• I met Campskunk and Sharon at Assateague National Seashore and then again at Elephant Butte State park in NM. Can’t miss that van! I travel in a 19’Roadtrek full-time and just aquired a mini-daschund to travel with. I’ve been traveling for 3yrs. also. I’m in Florida now too. They are really good people! Great interview! I will definitely be looking forward to more of your articles. Thanks. I also benefit from all their travels as well. Thanks guys! See ya on the road!

  • I do have a question about fishing liscenses. Why can’t there be a national liscense? It gets expensive buying a liscense everywhere I go. And it’s always cheaper to buy an annual one. Does FMCA have any pull with this problem?

    • hi caroline! can’t wait to meet your new dachshund when we bump into each other again! on the fishing licenses, they’re like marriage licenses, driver’s licenses, occupational licenses, etc. – each state has their own. consequently, they favor the locals. us out-of-state fisherpeople weren’t at the table when they divided up the pie, so we get exorbitant fees. not much we can do about it.

      • has anyone even tried to get something like a senior national license? I think it should be brought to a vote. Maybe aarp can help.
        there’s a senior national park card at 62.

    • I agree about the need for a national fishing license but understand that game and fish belong to the state. Now a reciprocal agreement fishing license between states could be a goal to look for.

      It would be nice to fish in FL and the Gulf states in the winter and New England in the summer.

  • Loved the interview, wondered about you lately as we freeze up here in Canada! Keep on Trekking!

  • I have a Class C from LTV and we are planning to go fulltime. If this guy can do it in a Class B, I’m feeling better about us in our Class C. thanks for the inspiration!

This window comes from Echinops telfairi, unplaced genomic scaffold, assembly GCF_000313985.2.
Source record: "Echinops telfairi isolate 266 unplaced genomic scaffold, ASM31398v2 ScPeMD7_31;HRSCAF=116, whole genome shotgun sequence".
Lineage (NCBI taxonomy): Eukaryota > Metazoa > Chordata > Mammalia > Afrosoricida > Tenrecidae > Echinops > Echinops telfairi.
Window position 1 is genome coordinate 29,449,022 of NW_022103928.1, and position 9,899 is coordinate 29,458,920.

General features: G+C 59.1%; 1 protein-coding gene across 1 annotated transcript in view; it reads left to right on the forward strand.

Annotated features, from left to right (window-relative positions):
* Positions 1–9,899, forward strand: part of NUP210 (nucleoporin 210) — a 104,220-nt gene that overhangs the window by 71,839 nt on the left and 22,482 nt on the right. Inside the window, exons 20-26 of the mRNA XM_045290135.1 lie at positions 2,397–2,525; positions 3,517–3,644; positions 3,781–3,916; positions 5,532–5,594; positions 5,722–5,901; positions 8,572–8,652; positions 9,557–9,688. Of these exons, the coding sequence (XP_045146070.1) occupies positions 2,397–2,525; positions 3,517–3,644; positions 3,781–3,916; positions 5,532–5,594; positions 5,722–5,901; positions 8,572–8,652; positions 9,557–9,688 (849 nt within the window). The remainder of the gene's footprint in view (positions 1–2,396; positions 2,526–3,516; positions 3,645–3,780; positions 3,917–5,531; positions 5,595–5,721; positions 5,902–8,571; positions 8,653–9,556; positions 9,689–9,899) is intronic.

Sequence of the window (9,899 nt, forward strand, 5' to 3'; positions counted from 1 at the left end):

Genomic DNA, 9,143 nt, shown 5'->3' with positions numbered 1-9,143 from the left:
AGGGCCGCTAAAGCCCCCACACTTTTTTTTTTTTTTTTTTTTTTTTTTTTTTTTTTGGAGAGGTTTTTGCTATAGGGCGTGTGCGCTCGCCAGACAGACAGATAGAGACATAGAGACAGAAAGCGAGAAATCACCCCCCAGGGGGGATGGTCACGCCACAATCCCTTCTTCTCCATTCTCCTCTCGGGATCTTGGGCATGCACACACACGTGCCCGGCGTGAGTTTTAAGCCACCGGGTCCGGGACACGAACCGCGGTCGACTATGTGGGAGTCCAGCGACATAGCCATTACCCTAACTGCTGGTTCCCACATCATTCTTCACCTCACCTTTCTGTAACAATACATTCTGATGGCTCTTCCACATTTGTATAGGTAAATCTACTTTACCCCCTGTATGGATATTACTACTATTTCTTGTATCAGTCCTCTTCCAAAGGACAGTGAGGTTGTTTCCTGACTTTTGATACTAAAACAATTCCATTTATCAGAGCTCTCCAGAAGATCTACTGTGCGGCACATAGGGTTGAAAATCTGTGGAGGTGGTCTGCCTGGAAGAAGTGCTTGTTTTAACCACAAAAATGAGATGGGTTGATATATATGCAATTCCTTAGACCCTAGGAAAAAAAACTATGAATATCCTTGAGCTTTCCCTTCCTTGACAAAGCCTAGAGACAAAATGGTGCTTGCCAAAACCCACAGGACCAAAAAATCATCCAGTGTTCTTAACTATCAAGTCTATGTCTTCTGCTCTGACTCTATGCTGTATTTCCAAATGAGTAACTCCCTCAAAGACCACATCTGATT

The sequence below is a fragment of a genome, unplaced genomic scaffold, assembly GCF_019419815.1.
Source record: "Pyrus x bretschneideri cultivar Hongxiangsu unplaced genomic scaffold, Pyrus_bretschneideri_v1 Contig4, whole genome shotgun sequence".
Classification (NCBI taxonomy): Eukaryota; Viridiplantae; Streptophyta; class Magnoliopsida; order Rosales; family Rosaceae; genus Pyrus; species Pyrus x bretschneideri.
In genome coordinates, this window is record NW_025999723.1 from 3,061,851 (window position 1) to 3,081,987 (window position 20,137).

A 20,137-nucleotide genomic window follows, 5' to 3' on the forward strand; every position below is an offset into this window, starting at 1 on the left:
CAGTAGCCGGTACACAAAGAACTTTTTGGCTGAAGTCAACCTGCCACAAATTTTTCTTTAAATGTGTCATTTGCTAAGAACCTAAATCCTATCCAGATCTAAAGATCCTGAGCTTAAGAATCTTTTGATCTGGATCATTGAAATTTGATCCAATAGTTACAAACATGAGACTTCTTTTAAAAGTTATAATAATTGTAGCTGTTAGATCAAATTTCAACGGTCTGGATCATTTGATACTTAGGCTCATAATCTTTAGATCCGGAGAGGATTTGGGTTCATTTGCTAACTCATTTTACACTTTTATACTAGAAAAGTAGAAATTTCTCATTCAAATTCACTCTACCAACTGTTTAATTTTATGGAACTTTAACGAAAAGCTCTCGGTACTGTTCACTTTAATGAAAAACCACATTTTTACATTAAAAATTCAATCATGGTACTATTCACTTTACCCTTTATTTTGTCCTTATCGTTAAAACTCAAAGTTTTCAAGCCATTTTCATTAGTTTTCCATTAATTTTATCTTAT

• sal, you can do it. having nice weather 12 months out of the year means being outside is always an option, so it’s not as cramped as you would imagine. sometimes the mrs prefers that i be outside – i think she wants to be sure i get enough fresh air 😉

  • Mike,

    I’m so glad you did this interview. Just look at the posts! This, in my humble opinion, is what we all love to read about, and watch about too!

    You wrapped up so many great things in one; An interview about Campskunk (a person a lot of us know and truly want to know more about), information and video/pictures of his gear/setup, some great camping pictures, how to do it, what it costs… What didn’t you cover? Absolutely excellent. I think we discussed awhile back about doing profile articles. I’m so glad yo went with it! Can’t wait to meet more people!

    But don’t limit it with just full-timing Roadtrekers. There are some amazing people out there and their stories are inspirational. From my journeys in life I have had the great pleasure of knowing Cavers, Whitewater Kayakers, Rock Climbers, Mountaineers, Military men and woman, etc… each one’s subculture is wonderfully different and yet so similar.

    Thanks, again Mike

    and very nice to meet you finally Campskunk!

  • David… thanks for the kind words. As an old editor once told me, everyone and every place has a story. It’s such a delight to be able to be out there finding them. Next week, we’re off to the frigid wilds of Michigan’s Upper Peninsula and the UP200 dog sled race, which gathers over 100 teams of mushers for a grueling run through the wilderness. It’s a qualifier for the Iditarod. Should be some stories there!

  • Nice job, Mike. Got to spend the night in a campground overlooking the Pacific near Big Sur and visit with Campskunk early November. Very pleasant visit. Just wanted to say hi.

  • Way to go, campskunk! You give me great hope when you talk about the robust chassis. I want my RT to grow up to be just like yours!

  • Great Interview Mike. Thanks for showing us your livelihood Campskunk! Great modifications on your RT! I need to start looking more seriously at that. Happy Travels!

  • This is exactly what I want to do…..

  • Can’t wait to undock this summer for our family road trek. Planning two months of sea to shining sea (and back).

  • I see water ! Where’s the fishing poles ? Where’s the dinner?

  • Is that cigarettes on that table???????….quit you’ll enjoy that motor home longer!!!..:)

  • Oh, what a life…

  • I love this lifestyle. Want to get back to it

  • c’est la vie que je rêve de faire avec mon vr!!!!

  • great no stress here

  • Nice bird

  • now ,this is living..

  • Looks a lot like a spot I have enjoyed at Grayton Beach State Park in FL. I am so ready to go back!

  • I’m wondering where this might be. Looks a lot like Snead Island.

  • Looks like along the Banana River in Brevard County, FL.

  • i need a man to travel with

    • Well… Hello There!!!

  • Reading this article….sounds like fun to me….

  • my kind of life

  • Awesome

  • My cat loves the Whiskers Lickins’ I see on the table. Fiona has good taste.

  • dinner is still in the water.

  • Wow … this looks sooooo familiar … like I’ve been in that exact spot ????

  • It’s a Class B RV not a type B lets knock off the politically correct nonsense please